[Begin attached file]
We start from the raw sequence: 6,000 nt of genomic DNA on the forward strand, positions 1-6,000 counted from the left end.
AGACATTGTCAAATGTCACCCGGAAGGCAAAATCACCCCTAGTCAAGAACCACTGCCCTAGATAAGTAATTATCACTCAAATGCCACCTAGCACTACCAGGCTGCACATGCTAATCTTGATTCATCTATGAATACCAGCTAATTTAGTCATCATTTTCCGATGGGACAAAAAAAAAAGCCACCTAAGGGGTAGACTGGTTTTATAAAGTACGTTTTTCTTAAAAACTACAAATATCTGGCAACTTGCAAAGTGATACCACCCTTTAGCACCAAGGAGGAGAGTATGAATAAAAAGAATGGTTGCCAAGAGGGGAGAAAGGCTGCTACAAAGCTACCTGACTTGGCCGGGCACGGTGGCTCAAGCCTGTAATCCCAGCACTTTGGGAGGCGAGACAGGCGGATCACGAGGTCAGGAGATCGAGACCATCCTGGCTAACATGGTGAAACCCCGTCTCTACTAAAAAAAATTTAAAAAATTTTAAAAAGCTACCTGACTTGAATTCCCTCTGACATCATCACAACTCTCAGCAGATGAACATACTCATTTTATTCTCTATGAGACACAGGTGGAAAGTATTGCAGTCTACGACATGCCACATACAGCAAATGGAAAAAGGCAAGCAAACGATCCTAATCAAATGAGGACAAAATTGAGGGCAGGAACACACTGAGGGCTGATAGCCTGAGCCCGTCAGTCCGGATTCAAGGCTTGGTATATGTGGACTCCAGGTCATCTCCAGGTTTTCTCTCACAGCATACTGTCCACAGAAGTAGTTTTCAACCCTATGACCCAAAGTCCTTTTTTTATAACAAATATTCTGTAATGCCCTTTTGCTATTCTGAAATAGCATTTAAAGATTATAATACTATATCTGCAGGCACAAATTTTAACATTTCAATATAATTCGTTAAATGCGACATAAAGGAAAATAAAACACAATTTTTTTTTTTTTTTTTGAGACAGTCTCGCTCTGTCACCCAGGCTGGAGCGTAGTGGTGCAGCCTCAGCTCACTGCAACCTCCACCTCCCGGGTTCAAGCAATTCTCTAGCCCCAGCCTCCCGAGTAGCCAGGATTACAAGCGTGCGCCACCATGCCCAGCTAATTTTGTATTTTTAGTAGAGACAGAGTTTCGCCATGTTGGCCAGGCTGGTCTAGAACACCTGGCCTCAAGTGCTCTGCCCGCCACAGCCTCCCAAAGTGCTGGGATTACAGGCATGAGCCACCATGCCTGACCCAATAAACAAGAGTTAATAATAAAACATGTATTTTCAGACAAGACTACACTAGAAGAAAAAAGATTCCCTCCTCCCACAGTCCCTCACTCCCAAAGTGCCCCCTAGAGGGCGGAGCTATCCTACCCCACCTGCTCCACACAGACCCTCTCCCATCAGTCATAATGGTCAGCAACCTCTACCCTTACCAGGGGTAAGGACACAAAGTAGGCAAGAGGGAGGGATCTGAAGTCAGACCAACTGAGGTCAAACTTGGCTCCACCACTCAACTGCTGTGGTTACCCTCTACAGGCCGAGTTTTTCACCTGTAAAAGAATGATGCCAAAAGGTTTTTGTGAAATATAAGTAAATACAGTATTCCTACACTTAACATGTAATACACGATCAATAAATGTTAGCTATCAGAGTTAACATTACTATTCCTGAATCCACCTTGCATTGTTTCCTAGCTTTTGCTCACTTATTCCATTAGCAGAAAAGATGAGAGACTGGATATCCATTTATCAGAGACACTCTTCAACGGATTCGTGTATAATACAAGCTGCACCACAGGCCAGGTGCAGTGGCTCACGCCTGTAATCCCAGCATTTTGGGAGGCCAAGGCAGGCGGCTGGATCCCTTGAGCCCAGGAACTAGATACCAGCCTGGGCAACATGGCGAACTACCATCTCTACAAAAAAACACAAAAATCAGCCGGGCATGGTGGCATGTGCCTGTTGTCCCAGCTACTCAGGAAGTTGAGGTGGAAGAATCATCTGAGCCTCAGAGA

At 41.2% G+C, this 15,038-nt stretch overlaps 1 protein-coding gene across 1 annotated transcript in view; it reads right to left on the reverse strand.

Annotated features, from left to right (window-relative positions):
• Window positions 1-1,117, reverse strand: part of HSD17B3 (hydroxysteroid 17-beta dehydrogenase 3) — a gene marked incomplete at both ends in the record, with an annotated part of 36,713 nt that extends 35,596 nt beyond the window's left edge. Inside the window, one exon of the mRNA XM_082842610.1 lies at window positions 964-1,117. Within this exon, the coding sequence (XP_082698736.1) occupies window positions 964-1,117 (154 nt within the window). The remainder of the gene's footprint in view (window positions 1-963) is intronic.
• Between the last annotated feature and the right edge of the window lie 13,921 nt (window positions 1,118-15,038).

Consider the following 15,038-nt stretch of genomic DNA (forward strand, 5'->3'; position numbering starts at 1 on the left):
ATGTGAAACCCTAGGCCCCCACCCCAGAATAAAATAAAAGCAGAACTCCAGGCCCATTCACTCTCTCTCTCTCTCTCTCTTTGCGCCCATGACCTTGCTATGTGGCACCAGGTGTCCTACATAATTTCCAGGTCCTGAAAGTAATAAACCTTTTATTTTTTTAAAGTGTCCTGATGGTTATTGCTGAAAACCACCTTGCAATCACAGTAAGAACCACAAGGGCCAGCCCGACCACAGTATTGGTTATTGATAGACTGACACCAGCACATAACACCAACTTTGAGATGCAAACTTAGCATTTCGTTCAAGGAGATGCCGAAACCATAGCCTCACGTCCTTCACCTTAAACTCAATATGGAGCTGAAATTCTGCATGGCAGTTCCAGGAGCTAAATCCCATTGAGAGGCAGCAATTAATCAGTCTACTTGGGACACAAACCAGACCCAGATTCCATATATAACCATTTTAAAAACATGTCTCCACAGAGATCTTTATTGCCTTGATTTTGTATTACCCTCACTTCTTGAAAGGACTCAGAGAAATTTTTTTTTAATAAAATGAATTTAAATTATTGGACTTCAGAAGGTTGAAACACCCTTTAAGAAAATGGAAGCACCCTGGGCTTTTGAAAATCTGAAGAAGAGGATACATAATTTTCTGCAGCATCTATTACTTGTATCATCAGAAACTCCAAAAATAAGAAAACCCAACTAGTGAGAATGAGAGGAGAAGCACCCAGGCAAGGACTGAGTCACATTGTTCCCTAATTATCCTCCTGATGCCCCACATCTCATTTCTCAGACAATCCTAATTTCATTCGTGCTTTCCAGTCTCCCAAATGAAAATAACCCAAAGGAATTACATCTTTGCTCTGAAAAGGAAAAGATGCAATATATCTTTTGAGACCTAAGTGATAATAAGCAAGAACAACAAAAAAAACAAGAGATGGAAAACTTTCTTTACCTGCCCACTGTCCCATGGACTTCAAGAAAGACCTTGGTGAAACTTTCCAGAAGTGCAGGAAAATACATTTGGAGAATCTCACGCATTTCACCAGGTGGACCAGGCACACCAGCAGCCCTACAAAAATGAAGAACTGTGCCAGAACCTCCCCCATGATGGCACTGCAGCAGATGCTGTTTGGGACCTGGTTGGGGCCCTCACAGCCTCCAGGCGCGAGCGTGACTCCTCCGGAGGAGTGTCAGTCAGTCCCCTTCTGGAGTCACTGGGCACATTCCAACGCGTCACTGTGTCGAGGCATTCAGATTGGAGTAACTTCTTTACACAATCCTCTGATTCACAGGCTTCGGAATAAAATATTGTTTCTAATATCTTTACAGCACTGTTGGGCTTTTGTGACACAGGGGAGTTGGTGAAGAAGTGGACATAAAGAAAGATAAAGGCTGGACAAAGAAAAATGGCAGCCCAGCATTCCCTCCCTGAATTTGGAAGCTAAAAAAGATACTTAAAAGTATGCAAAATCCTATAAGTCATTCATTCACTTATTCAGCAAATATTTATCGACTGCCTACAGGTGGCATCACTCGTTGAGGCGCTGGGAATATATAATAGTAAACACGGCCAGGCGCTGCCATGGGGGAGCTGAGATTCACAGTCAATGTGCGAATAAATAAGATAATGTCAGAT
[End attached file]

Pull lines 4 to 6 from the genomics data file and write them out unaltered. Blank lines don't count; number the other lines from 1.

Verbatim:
Annotated features, from left to right (window-relative positions):
• Window positions 1-1,117, reverse strand: part of HSD17B3 (hydroxysteroid 17-beta dehydrogenase 3) — a gene marked incomplete at both ends in the record, with an annotated part of 36,713 nt that extends 35,596 nt beyond the window's left edge. Inside the window, one exon of the mRNA XM_082842610.1 lies at window positions 964-1,117. Within this exon, the coding sequence (XP_082698736.1) occupies window positions 964-1,117 (154 nt within the window). The remainder of the gene's footprint in view (window positions 1-963) is intronic.
• Between the last annotated feature and the right edge of the window lie 13,921 nt (window positions 1,118-15,038).